Making Orthographic Drawings with Site Context


Workflow screenshot.png

This workflow demonstrates the process of creating a floor plan drawing with site context from a 3D Rhino model. The process includes cleaning up the output, deciding what information to keep / delete and what needs to be drawn to complete the understanding of the space.
Uses Tool(s) Rhinoceros for OSX

Making Plan Drawing with Site Information

Please use the Rhino Model to follow the workflow.

Make a copy of your design model

When creating drawings, it is potential for some part of the model to be trimmed or deleted. Therefore, before starting the process, please save the Rhino file as a separate copy to avoid losing work of the original, complete digital model. Model screen shot.png

Create a Cutplane

First, create a new layer called “Cutplane”. Make that layer the CURRENT layer by double clicking on it. Plans are always drawn with the section cut 3' above the floor, therefor this plane should be located 3' above the floor. Move it into place. Use the CutPlane to create the CutPlane. You can always select the plane and type Move to move the plane to your preferred section cut. Your model should look something like this: Cutplane.png

Split the Model with the Cutplane

The next step involves hiding half of the building geometry that is above the cutplane. First we need to split the entire model along this cutplane. Select the entire model and type the command Split . Select the CutPlane as the cutting object. This command may take some time because it is testing every surface within the model against the cutplane (which is why it may read in the command box "Split failed" for every surfae that is not actually crossing the plane). It might as well as turn the model back to wireframe to alleviate the process.

Split the model.png

Cap the Cutting Edge

When looking at the plan view of the model ( the Top view), the model looks almost ready for flattening. However, when splitting the digitial model including the walls, floors and other closed polysurfaces, the sectioned model now looking into these empty spaces. To cap these"openings", we can use the Section command to generate the edge curves along the cutplane. After finishing the section command process, before deselecting these curves, we turn off the cutplane layer and use the PlanarSrf command to create the cap for the model.

Section command.png

When we are processing the PlanarSrf command, the option box might pup out, just click OK .

Planarsrf option box.png


Use the Make2d command to produce the 2D plan linework. Be sure that you are in the Top viewport. Start the Make2d command, select the objects and press enter. For the 2d Drawing Options, choose Current View under Drawing layout. Check Maintain source layers, every layer will be maintained with a separate layer for Annotated, Hidden and Visible linework. Press Okay.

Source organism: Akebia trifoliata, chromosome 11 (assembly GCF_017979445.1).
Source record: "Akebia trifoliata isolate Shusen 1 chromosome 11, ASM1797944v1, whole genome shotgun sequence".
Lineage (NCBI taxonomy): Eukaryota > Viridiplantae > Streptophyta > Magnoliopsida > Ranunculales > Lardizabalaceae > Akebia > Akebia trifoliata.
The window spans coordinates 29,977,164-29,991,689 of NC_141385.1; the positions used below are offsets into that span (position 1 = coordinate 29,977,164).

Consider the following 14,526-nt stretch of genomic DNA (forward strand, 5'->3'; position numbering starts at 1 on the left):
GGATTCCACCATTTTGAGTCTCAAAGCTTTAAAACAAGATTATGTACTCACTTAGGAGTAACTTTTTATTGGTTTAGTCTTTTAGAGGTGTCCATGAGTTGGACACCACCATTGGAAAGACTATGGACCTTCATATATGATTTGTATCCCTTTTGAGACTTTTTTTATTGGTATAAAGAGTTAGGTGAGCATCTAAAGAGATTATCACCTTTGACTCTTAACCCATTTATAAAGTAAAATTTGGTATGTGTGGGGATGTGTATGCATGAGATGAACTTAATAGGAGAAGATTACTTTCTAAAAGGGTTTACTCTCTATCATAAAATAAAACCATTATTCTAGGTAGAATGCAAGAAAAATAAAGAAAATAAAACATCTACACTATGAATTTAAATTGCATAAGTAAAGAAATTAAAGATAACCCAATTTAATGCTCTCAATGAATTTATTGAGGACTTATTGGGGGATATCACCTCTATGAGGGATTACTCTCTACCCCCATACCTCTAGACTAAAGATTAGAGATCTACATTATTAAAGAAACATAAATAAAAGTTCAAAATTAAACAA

Make2D showhiddenline.png

If you checked Maintain source layers, you will find out that the linework products applied the same color as in 3D version. That means all the layer organizations are reserved as sublayers in the Make2D layer.

Make2D in2D layer.png

Create Contours

In this workflow, we want to include the site contours in the plan drawing. Create a new layer named as "contour lines" and make it to be the current layer before we start the process.

First step is to use contour command to create 3D contours from the topographic surface. Select the topographic surface and type contour , press enter and click two base points along an vertical edge, this specifies that the contours will be perpendicular to the vertical plane, which means that they will go horizontal. Type 1/4' for the Distance Between Contours option. (you can test different distances to see what line density is better to represent the topo surface.)

After creating contours, switch to Top viewport, Make2D those lineworks, and combine them with the 2D plan lineworks we generated in the previous step.

Makecontour2D in Topview.png

For some part of the landscape, we might use abstract geometries to represent the land. If we want to describe it more accurate, we can use the InterpCrv command to hand draw the contours and use the Offset command to duplicate the curve in specific distance. Handdraw 2D contour.png Trim off unwanted curves.

Adding details

We will add architecture conventions in the drawings such as door swing, ramps, mullion, graphic scale, north mark. It would be easier to assign lineweight if we draw them in the same layer.